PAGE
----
Diabetes Australia Research Program

The Diabetes Australian Research Program supports and develops outstanding diabetes research in Australia. We do this by funding a range of grants across the full spectrum of diabetes research through a merit based, competitive, peer review process. Research projects can focus on prevention, management of diabetes or the cure for diabetes.

There are two Millennium Awards of up to $150,000 awarded each year: one for type 1 diabetes and the other for type 2 diabetes.

2015 Millennium Award recipients

The 2015 Millennium Award – Type 1 was awarded to NSW based Dr Bruce King from the John Hunter Children's Hospital for research on the evaluation of an Australian artificial pancreas algorithm for announced and unannounced meals.

The 2015 Millennium Award – Type 2 was awarded to Victorian Dr Gwyneth Rees from the Centre for Eye Research Australia, for research on personalising eye consultations to improve outcomes in diabetic retinopathy. In addition to the Millennium Awards, General Grants (around $60,000 each) are also awarded to successful applicants.

2016 Millennium Award recipients

The 2016 Millennium Award- Type 1 was awarded to Dr Andrew Sutherland from St Vincent’s Institute of Medical Research (SVI), Melbourne.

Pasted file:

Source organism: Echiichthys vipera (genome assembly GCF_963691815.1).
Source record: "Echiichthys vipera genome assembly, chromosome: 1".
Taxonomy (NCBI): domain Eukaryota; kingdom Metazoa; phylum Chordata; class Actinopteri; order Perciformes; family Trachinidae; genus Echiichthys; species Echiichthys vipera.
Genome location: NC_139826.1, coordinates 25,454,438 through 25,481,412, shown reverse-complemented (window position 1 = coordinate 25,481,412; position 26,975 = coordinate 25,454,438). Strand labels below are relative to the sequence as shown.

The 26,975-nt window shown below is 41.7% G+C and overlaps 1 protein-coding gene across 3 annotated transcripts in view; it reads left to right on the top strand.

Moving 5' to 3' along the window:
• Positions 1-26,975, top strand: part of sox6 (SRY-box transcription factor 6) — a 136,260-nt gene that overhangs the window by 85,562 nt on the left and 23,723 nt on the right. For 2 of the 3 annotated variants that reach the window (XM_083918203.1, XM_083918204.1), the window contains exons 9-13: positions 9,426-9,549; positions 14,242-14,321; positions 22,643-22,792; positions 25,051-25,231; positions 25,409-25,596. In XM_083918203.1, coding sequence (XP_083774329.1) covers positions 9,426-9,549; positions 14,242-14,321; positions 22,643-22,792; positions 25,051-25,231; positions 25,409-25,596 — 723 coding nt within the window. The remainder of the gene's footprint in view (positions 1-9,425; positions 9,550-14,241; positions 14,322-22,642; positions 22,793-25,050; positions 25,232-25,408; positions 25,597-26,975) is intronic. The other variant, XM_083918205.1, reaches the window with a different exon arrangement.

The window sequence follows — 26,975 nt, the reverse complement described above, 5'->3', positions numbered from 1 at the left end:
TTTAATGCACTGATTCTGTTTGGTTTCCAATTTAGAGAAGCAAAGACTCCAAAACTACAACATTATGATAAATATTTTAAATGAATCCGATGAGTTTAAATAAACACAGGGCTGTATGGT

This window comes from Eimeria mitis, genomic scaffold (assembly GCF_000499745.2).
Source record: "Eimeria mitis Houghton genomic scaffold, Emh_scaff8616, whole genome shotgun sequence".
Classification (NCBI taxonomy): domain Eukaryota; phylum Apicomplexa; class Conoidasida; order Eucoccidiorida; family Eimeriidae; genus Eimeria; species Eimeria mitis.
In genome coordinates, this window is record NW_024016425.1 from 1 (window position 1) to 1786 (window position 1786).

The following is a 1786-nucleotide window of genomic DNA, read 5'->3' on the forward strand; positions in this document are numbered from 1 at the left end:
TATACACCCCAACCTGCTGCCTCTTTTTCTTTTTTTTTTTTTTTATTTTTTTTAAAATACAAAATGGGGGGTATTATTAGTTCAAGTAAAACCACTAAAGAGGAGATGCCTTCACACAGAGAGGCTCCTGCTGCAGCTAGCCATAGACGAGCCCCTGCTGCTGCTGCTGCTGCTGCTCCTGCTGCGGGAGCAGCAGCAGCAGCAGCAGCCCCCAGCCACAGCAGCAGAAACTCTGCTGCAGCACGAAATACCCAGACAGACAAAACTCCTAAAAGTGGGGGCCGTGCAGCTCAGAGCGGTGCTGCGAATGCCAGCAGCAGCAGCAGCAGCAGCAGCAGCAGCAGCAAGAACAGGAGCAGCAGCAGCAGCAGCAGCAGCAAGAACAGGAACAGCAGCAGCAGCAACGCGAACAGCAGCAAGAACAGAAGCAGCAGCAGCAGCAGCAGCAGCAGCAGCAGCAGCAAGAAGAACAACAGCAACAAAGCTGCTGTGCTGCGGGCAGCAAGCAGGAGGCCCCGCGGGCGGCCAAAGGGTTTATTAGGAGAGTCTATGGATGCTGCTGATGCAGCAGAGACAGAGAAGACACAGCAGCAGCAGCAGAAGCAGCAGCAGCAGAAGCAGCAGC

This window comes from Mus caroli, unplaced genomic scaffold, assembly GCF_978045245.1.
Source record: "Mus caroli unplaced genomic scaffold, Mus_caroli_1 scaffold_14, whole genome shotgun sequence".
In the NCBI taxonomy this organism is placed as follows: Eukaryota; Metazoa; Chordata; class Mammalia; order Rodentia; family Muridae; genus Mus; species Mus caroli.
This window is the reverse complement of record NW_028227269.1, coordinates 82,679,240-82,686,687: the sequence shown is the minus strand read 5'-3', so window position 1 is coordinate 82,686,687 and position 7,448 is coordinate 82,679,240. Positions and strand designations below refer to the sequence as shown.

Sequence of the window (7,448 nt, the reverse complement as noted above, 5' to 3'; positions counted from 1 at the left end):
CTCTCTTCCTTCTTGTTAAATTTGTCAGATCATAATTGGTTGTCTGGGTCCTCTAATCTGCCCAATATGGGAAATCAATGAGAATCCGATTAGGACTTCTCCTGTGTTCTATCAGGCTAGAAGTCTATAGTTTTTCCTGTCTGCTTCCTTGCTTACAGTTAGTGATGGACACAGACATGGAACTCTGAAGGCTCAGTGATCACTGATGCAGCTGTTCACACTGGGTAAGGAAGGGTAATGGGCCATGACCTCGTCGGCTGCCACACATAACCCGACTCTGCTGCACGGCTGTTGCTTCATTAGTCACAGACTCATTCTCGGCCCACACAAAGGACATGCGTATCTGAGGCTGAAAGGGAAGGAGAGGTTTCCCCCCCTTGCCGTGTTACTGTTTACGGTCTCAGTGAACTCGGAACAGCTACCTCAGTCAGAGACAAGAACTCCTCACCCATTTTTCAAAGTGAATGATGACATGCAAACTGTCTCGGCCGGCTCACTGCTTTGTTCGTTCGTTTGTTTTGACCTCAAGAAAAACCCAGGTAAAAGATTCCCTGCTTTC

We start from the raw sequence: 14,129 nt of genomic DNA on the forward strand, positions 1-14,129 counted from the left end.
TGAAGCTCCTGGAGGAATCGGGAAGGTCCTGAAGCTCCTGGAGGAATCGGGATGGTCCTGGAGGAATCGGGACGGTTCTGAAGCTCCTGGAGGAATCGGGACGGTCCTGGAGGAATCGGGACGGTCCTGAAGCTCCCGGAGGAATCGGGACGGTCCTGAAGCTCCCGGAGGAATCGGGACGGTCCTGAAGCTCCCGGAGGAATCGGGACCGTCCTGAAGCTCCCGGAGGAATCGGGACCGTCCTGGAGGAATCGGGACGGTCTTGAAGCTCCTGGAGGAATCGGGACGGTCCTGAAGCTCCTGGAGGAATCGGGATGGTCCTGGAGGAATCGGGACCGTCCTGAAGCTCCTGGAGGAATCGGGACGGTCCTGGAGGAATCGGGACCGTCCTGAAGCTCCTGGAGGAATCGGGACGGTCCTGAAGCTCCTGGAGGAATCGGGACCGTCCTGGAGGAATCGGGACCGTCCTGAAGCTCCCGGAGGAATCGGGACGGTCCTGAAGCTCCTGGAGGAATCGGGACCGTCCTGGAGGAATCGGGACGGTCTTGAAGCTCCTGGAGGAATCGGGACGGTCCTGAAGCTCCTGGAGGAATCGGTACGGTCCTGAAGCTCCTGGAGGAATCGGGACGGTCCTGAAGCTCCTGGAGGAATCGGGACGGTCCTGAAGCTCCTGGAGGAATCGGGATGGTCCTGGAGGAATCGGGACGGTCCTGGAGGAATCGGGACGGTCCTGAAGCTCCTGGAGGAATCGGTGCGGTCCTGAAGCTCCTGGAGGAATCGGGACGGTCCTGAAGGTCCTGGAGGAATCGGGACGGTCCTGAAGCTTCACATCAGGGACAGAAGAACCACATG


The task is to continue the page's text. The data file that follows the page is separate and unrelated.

In accepting the Millennium Type 1 Award, Dr Andrew Sutherland said, “Type 1 diabetes is an autoimmune disease that results in the destruction of pancreatic ß-cells which produce insulin. We are studying type 17 immune cells which may be involved in the damage to the pancreas and we hope to provide new targets for therapeutic intervention to prevent type 1 diabetes.”

The 2016 Underworks Millennium Award- Type 2 was awarded to Dr Muh Geot Wong of the Kolling Institute of Medical Research in Sydney. Dr Muh Geot Wong's research focuses on preventing kidney disease complications.

“People living with diabetes are at serious risk of complications including kidney disease. Diabetes is one of the leading causes of kidney damage leading to dialysis. In this study, our aim is to identify blood markers that enable clinicians to identify patients with type 1 and type 2 diabetes who are at highest risk of developing end stage kidney disease so that early intervention and targeted therapy can be focused on these people” said Dr Wong.

Learn more about:

Support Diabetes Australia Research Program

The Diabetes Australia Research Program relies on the generosity and support of member organisations, corporates and individual donors. Every extra dollar ensures more vital research is undertaken. You can support Diabetes Australia Research by way of tax deductible donations, estates or sponsorships.

Click on the link to learn how to support us. Learn more about The Cure Club and how to join.

Back to TOP